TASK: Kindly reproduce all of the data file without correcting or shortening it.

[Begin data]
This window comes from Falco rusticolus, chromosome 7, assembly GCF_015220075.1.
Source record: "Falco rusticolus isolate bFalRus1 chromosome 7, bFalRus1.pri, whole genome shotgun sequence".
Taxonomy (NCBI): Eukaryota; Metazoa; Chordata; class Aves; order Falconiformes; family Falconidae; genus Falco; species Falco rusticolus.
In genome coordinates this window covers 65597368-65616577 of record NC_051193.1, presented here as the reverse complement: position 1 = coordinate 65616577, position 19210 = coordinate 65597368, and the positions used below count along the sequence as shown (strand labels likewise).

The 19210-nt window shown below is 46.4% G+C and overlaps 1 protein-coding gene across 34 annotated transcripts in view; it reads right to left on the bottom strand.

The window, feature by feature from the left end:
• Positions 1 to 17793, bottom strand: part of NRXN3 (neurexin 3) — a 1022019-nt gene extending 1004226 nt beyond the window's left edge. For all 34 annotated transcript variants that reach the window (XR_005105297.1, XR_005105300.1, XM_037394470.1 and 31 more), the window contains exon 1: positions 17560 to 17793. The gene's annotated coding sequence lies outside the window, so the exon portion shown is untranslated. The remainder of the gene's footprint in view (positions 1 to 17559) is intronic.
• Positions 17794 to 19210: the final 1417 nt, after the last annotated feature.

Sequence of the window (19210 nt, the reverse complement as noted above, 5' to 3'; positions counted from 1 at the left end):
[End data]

This window comes from Falco rusticolus, chromosome 7, assembly GCF_015220075.1.
Source record: "Falco rusticolus isolate bFalRus1 chromosome 7, bFalRus1.pri, whole genome shotgun sequence".
Taxonomy (NCBI): Eukaryota; Metazoa; Chordata; class Aves; order Falconiformes; family Falconidae; genus Falco; species Falco rusticolus.
In genome coordinates this window covers 65597368-65616577 of record NC_051193.1, presented here as the reverse complement: position 1 = coordinate 65616577, position 19210 = coordinate 65597368, and the positions used below count along the sequence as shown (strand labels likewise).

The 19210-nt window shown below is 46.4% G+C and overlaps 1 protein-coding gene across 34 annotated transcripts in view; it reads right to left on the bottom strand.

The window, feature by feature from the left end:
• Positions 1 to 17793, bottom strand: part of NRXN3 (neurexin 3) — a 1022019-nt gene extending 1004226 nt beyond the window's left edge. For all 34 annotated transcript variants that reach the window (XR_005105297.1, XR_005105300.1, XM_037394470.1 and 31 more), the window contains exon 1: positions 17560 to 17793. The gene's annotated coding sequence lies outside the window, so the exon portion shown is untranslated. The remainder of the gene's footprint in view (positions 1 to 17559) is intronic.
• Positions 17794 to 19210: the final 1417 nt, after the last annotated feature.

Sequence of the window (19210 nt, the reverse complement as noted above, 5' to 3'; positions counted from 1 at the left end):